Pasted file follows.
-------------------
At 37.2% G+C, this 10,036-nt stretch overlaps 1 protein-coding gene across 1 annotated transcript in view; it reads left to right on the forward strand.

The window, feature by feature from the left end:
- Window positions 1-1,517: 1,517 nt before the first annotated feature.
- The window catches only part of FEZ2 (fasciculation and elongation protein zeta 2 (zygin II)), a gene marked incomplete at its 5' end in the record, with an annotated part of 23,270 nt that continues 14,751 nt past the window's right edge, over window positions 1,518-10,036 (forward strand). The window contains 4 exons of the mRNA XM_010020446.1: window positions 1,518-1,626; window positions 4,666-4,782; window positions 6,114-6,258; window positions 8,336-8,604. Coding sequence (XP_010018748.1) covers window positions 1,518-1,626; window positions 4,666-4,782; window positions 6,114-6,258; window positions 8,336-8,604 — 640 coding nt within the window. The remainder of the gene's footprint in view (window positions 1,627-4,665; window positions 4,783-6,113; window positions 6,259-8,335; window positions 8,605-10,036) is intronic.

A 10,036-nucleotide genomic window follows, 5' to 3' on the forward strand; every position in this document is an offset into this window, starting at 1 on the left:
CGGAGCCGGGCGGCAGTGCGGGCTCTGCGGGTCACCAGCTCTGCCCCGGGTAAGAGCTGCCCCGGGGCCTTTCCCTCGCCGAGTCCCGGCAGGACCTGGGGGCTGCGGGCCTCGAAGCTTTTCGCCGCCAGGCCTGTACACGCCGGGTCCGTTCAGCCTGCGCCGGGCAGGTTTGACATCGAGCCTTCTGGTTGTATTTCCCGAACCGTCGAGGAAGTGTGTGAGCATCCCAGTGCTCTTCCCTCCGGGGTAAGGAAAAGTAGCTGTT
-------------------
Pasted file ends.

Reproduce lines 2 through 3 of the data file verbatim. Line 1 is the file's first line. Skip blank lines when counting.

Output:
The window, feature by feature from the left end:
- Window positions 1-1,517: 1,517 nt before the first annotated feature.